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“You looked better before, love,” was Fiona’s disappointed verdict on the made-over Compton. But when Harvey wipes the muck off her face and throws the kit out the window, Fiona was properly outraged. You can’t do that to a woman’s products! With Fiona cheering her one, Fay runs into the corky arms of Karloffian bit of rough Edmund Willard, but soon throws him over for a sexy stowaway. Well, Ian Hunter was always a bit fleshy for a sexpot, but he’s the best-looking thing with a Y chromosome on this ragged outpost, and a girl has to live. Maybe this film could play on a loop with Borzage’s STRANGE CARGO so that Hunter could get washed away and then washed up, repeatedly.

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Soon there’s a highly uncomfortable love quadrangle, with Fay as the centre of attention, and Hunter’s dark past clouding over the already-bleak horizon. Dupont directs the hell out of all this, his camera floating up and down the winding stairs, observing from a lofty, anxious height, while the soundtrack offers a constant throb of surf, or wind, or shrieking gulls. In the year or so since ATLANTIC, the sound crew have learned how to mix, so that now every scene is oppressively loaded with atmos, an approach which would be abandoned as soon as it was begun. So CAPE FORLORN is a mutant of the earl sound cinema, an experiment that “didn’t work” but which, seen with modern eyes, works beautifully, if strangely.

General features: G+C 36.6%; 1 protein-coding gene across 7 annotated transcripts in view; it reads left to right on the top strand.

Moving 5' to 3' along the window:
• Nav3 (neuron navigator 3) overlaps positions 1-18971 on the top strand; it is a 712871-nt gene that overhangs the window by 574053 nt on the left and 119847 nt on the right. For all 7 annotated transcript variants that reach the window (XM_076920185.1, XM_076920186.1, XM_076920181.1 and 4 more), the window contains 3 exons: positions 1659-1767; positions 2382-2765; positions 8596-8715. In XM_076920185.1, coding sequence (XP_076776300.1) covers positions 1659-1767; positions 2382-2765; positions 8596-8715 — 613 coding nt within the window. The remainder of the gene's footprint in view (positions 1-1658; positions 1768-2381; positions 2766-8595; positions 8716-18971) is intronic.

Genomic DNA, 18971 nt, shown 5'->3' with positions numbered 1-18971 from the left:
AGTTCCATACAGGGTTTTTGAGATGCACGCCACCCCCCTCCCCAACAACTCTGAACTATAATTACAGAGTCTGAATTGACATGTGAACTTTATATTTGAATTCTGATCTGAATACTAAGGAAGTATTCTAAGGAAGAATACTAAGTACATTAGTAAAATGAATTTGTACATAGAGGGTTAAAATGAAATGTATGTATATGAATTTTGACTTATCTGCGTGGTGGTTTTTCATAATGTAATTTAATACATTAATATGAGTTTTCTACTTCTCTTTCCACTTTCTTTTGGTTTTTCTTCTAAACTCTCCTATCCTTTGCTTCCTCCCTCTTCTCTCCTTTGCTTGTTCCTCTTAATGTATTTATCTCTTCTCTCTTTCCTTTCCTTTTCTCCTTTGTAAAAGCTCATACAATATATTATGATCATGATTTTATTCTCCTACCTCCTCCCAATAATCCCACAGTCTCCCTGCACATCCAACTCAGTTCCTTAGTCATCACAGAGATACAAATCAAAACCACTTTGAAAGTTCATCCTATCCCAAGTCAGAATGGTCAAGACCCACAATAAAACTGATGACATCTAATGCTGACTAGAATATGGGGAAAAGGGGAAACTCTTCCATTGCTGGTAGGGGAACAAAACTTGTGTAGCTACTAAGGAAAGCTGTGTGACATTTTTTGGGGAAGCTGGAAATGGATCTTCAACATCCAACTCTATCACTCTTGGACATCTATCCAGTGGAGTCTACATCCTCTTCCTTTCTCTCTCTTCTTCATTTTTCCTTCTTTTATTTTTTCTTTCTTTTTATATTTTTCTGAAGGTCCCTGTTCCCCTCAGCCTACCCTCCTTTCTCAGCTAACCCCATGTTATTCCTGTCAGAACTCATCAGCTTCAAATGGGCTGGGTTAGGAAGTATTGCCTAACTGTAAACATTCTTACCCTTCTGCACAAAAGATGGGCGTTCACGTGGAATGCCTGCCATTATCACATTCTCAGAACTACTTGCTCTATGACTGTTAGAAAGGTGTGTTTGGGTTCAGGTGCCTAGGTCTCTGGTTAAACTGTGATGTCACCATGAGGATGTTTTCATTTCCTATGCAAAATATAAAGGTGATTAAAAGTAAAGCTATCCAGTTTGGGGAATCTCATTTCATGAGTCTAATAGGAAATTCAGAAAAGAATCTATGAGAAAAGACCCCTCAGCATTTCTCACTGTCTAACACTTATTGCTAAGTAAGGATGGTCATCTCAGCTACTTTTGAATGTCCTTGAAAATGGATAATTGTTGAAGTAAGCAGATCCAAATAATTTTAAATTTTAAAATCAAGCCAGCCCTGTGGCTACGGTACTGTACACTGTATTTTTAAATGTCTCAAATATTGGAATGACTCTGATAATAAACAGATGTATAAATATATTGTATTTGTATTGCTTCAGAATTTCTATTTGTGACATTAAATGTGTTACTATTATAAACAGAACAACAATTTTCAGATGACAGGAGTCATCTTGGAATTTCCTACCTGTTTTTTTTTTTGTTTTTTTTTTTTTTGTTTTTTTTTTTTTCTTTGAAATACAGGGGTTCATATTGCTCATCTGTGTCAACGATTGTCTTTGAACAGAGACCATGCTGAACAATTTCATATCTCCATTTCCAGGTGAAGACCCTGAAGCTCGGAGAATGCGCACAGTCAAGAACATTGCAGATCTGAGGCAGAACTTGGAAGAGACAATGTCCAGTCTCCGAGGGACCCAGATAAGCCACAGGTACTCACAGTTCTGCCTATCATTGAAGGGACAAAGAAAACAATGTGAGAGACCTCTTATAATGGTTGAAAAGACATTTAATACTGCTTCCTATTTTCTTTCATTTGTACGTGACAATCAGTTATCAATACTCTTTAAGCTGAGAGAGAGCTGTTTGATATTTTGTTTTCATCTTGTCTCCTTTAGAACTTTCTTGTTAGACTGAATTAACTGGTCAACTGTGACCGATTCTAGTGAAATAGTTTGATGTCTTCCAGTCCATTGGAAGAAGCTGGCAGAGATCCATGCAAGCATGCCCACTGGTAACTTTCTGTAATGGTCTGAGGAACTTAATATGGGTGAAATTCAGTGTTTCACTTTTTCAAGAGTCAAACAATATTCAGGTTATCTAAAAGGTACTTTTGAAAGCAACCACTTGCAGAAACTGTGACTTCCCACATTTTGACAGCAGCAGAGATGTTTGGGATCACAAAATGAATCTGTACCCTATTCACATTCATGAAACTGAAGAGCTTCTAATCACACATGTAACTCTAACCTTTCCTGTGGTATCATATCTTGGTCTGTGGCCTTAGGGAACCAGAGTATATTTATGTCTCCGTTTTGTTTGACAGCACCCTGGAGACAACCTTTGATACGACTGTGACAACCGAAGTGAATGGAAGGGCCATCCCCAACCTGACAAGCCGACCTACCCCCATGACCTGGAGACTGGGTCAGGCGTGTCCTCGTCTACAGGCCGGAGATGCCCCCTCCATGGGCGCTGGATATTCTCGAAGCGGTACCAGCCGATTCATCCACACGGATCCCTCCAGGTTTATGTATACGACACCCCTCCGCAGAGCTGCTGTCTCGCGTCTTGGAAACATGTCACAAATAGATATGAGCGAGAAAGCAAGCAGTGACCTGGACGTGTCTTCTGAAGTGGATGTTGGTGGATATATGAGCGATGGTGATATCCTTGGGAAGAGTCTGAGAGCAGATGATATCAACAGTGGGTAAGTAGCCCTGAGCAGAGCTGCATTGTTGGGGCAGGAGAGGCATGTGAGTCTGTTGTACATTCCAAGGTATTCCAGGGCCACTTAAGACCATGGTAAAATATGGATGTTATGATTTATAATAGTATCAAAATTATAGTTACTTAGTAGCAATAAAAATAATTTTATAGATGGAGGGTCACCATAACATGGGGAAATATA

As the movie’s sex fulcrum, Fay Compton is an odd bit of casting, with her soulful yet ovine features, but she was always a sympathetic, sincere performer, and it’s a pleasure to see her in this early role.

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E.A. Dupont throws focus like a boss!

Network have released this offbeat masterpiece of DVD, and you should buy it if you like sexual tension and lighthouses and cinema.

Supertitle of the Week

Posted in FILM with tags , , , , , , on February 8, 2009 by dcairns

From THE RING. During the climactic battle-of-the-last-century between Carl “the melodic Dane” Brisson and Ian “punchbag-face” Hunter, Hitch boldly experiments, for one shot only, with the supertitle.

I’m not sure why.

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“Don’t hold, Corby.”

But the idea is a promising one — if the silent period had continued uninterrupted by Vitaphonic honkings, I bet more directors would have opted to superimpose dialogue over the image, rather than breaking the flow of action with inserted text-frames. On the one hand, this would have made the preparation of foreign versions much more complicated — no longer could you simply snip out the English intertitles and paste in Dutch or Swahili ones. A lot more lab work would be called for. But on the other hand, it still wouldn’t have been half as complicated as dubbing or subtitling a talkie, or even making three versions in three different languages, my favourite solution to the talking picture crisis, because it’s so mad. And you haven’t lived until you’ve seen Laurel & Hardy doing their thing in schoolboy Spanish or French. I’ve never seen Keaton’s foreign-language versions, but I bet they’re superior to his regular MGM talkies.